Canada’s Prince of Darkness

By John Chuckman

Since leaving the shaded groves of Harvard a few years ago, seeking as his second career the running of a country, Michael Ignatieff has been a prominent politician in Canada. He didn’t just pack his bags and come home – he grew up in Canada – he had the encouragement of some Liberal Party officials as a possible future leader.

While it’s true that the Liberals needed to do something to revive their fortunes – Ignatieff is their third leader in a few years – they have acted desperately both in selecting him and in their manner of selecting him.

Canada’s progressive vote is divided among four parties, and the largest of these, the Liberals, was hurt by a scandal in Quebec a few years back. The bright, relentless, frequently less-than-civil Stephen Harper has kept his new Conservative Party in power as a minority for two and a half years, making every measure before Parliament one of confidence, rarely consulting the opposition, and daring them to make his government fall.

Two weeks ago, shortly after an election no one really wanted and a loss of Liberal seats, tempers snapped with Harper’s provocative introduction of three anti-democratic measures described as economic ones – they involved government funding of parties, equity for women, and the right to strike – while holding off any genuine economic measures. Three opposition parties then formed a coalition to topple Harper, something for which there is little precedent in Canada.

Harper started backing off his insulting measures almost immediately, but all trust was broken. In a poor precedent, the Governor General accepted Harper’s request to prorogue Parliament until near the end of January. So on January 26, Parliament will return, Harper will likely introduce some genuine economic measures, and the Liberal Party will have a new leader to face a delicate situation.

The Liberal party executive sees Ignatieff as tough, the kind of attack-dog needed against Harper, and so, behind the scenes, his leadership opponents were pressured to withdraw – including the remarkably talented and highly experienced Bob Rae – leaving only Ignatieff and a party membership feeling it has been ignored.

Ignatieff spent years speaking for America’s global empire, allying himself with the Neo-cons in his enthusiasm for invading Iraq. He joined the ranks of ethical cowards by suggesting some modest role for torture. He since has blubbered something about changing his views, but it’s what he did when it mattered that counts. Had he been in office when Bush invaded, Canadians would be killing and being killed in Iraq. Ignatieff has nothing in common with Canada’s great Liberal tradition, which saw Pearson saying no to Lyndon Johnson over Vietnam and Jean Chretien doing the same to George Bush over Iraq.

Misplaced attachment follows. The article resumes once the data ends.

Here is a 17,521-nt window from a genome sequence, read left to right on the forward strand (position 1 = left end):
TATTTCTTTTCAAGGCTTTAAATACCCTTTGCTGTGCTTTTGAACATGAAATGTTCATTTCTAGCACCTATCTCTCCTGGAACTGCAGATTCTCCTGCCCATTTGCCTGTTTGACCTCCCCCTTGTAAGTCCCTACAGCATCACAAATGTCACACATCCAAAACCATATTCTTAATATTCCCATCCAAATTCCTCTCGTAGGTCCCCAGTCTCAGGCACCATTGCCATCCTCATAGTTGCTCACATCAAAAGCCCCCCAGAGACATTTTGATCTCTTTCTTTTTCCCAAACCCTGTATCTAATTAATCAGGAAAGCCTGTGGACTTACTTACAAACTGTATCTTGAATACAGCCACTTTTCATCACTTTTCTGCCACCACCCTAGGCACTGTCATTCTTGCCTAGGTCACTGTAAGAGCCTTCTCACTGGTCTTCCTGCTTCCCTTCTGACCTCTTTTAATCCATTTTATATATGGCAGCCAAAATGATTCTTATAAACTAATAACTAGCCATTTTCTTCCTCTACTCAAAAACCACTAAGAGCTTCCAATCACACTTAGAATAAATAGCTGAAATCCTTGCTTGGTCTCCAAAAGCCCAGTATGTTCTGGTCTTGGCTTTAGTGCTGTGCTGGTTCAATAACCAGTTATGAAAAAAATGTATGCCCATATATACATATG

Ignatieff’s way to the leadership is consistent with his past. After leaving Harvard, he got his nomination to run for parliament by being parachuted into a riding where he used some questionable tactics. Here is one Toronto newspaper columnist’s description of Ignatieff’s efforts about three years ago:

"And snookering one potential opponent, name of Shwec, on the grounds that he wasn’t a party member, although he’d paid his dues, and another, name of Chyczij, who also happens to be the association president, on the grounds that he hadn’t resigned the presidency when he filed. Not to mention locking the office door ahead of the deadline so they couldn’t file in time."

It sounds a great deal like politics in Richard J Daley’s Chicago or President Mubarak’s Egypt.

He told his constituents he would live in the riding, a suburb of modest homes, but instead lives far away in an upper-class condo district, claiming to be "a subway ride away," less than true and certainly not the same thing as living among those he represents.

Arrogance comes with the territory of national leadership, but there is a limit as to what is palatable, and Ignatieff exceeds that limit. He spent most of his adult life in other countries, serving interests often inimical to those of Canada. He has three years of political experience, no organizational experience, no policy experience, in foreign or domestic affairs. But he has a name, and some of our political insiders have tripped over themselves to thrust him forward.

But he is aggressive, arrogant, and has demonstrated Machiavellian skills. I see him as a divisive and anti-democratic figure, much as Stephen Harper.

What a poor choice is left to the people of Canada for the next election. I’ll be throwing my vote to the Greens.

-John Chuckman lives in Canada and is former chief economist for a large Canadian oil company. He contributed this article to

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